Canoe Days Out

Surrey - Mole - Dorking to Hampton Court

This page was submitted by Captain Eel & Bosun Elver (E-mail this submitter)
How to get there - Starting at the Stepping Stones near Dorking.

Public Vehicle Access to the Car Park at the Stepping Stones just passed Boxhill.

Get a map with driving directions to start or end (enter the postcode of your starting point at A)

Suggested Launch Site - It is simple and straight forward to find the turn off to the stepping stones off the London Road (A24) between the Burford Hotel and Dorking. After unloading your boat there is a short porterage of 100 yards to the stepping stones and a gentle ramp into the river Mole.

General Description - This trip is at least 34kms and requires an early start along with full provisions if it is to be completed in a day.

We understand it took Captain Eel and Bosun Elver just over 11 hours continuous paddling to complete and the trip has not been done since 1951.

Given the continuing and increasing amount of fallen trees it is likely to get harder and harder in the future. There are only a few public footpaths and rights of way crossing and adjacent to the River throughout its length and in some areas exiting the river is not possible.

Best attempted in late or early summer after rainfall to appreciate the wildlife and to avoid hazards adjacent to the weirs.

We recorded over 50 smallish fallen tree obstacles requiring head protection to get through on the water, There were five locations where the canoe had to be exitted primarily due to weir damage and visible steel edges, but only two where porterage is required at Hersham and Tiffin School.

With a wide range of geography, wildlife and river conditions and features and the one way nature of the trip ending at Hampton Court Palace it is exciting.

Flora and Fauna galore and more than 30 Kingfishers, less than 3 people, historical sites, lovely bridges, Shallow and fast rapids, swallow holes, overtaking traffic on the M25 and then the final push through the slow sections towards the Thames. The worst features are between Cobham and Esher (ironically in the richest area too) where there are a couple of untreated sewage outfalls from a couple of big houses.

Apparently it used to be navigable and has since prehistoric times been too. Unclear legally so recommend no bank access except where porterage and public footpaths allow. Avoid peak weekend fishing periods and fisherman. Research shows one historic prosecution back in 1890s (Brookes). Wikipedia has some interesting information on the River Mole too. Full OS maps of the route should be carried and are recommended.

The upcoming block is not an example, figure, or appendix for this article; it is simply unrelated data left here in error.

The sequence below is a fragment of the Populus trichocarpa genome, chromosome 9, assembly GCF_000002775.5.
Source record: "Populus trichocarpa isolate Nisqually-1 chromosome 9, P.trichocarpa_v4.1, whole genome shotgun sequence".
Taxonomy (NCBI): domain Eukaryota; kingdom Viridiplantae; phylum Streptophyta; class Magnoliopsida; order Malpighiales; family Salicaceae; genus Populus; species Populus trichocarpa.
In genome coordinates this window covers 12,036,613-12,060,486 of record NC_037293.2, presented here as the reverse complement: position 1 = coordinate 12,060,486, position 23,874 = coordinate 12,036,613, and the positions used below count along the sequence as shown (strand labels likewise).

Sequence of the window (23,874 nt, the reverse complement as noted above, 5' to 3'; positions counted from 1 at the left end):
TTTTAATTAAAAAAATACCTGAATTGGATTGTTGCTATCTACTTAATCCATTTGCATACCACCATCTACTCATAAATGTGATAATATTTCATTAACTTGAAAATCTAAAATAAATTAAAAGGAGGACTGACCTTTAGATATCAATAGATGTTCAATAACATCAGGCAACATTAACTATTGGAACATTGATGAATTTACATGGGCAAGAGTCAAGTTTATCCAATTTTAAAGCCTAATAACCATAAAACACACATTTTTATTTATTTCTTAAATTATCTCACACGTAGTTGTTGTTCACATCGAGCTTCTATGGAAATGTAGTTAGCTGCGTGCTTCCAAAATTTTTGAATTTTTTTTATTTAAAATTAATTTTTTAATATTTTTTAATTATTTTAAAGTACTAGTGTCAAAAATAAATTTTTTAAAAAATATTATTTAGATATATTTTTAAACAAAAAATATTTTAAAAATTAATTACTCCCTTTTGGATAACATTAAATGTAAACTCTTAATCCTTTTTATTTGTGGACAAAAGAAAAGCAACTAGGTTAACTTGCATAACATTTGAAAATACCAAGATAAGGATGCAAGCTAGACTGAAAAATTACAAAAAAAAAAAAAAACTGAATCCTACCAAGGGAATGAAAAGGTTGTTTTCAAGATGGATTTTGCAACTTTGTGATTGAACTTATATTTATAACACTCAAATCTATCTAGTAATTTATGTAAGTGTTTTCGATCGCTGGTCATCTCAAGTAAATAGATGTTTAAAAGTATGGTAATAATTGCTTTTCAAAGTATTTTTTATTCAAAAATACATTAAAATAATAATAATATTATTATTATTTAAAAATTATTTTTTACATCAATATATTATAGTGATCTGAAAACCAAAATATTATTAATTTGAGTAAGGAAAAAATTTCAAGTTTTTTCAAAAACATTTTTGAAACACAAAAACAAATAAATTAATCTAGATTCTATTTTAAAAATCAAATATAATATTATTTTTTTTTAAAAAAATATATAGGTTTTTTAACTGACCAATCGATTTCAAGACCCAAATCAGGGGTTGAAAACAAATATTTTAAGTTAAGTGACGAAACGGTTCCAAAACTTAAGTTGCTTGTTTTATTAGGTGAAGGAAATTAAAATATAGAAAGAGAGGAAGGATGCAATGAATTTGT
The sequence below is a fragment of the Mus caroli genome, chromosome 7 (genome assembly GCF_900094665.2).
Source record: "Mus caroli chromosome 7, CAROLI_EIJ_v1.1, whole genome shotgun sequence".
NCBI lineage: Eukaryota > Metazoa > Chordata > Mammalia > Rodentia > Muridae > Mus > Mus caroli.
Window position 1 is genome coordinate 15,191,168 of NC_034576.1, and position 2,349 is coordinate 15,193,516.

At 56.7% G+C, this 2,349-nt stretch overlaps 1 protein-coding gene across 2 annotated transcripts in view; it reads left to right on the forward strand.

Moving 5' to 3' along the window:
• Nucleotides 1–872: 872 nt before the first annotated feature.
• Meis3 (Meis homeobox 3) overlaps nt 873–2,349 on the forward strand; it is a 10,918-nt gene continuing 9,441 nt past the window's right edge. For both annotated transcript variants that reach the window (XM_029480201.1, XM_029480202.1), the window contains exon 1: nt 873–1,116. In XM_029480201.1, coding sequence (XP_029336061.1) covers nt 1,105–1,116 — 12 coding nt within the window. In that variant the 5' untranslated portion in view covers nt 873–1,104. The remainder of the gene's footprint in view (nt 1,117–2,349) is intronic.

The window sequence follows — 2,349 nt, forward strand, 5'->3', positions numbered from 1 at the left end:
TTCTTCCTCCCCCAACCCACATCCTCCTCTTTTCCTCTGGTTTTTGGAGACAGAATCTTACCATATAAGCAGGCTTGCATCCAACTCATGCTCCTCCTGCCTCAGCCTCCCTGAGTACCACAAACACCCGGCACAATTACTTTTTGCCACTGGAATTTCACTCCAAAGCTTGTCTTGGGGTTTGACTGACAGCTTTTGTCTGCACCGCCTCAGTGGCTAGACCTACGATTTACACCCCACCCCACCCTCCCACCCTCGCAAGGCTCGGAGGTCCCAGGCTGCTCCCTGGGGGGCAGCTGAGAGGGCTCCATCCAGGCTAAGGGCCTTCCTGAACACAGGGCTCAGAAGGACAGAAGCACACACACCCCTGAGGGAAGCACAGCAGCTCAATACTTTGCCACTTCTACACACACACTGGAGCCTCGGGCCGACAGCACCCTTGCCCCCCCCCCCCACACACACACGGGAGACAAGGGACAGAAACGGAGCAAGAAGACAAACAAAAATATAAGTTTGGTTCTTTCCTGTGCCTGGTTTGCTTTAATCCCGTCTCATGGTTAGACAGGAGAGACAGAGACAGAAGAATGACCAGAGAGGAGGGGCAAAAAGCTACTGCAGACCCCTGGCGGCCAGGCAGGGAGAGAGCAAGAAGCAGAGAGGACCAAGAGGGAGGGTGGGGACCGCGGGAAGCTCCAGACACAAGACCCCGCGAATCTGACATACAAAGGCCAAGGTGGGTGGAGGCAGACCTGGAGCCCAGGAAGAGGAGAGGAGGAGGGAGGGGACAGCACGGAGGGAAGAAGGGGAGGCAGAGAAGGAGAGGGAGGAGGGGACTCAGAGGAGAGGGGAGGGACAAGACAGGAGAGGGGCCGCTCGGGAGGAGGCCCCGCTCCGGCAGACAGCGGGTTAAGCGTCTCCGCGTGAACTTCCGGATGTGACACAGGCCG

Comments on this trip

Jonathan Thornton
13 Apr 2017
Paddled the section from the Stepping Stones to Leatherhead on 9th April 2017. Family trip using two inflatable canoes. Water level low and we had to carry it several times, but that was fine. Very pretty section. Road noise sometimes a bit intrusive and several places where trees had come down but only once did they wholly obstruct the channel. Most of the time we could get round them ok. Overall, very easy and recommended.

Rob
27 Aug 2014
I paddled from Heywood (between Cobham and Esher) to the Thames in the summer of 2013. I used an inflatable canoe very pretty through the trees but a bit boring by the reservoir. Had to climb over two large weirs, up and down a metal ladder.

Mal Grey
02 Aug 2012
This is an excellent trip, but at the more serious end of the spectrum of paddles on this website.There can be many blockages, and when the water is deep enough to make the paddle possible, the flow is enough to make strainers a real possibility. A couple of the weirs are also worth respect.However, this is a truly lovely paddle, and when the water is at medium levels it is a great adventure for those prepared to climb in and out of a canoe through trees!A more realistic distance for most paddlers would be Dorking to Cobham, where there is an easy get out just below the easily portaged mill.









 


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The last trip loaded was Great Haywood to Great Haywood (Circular Route) on the River Trent / Trent & Mersey Canal by Peter Robinson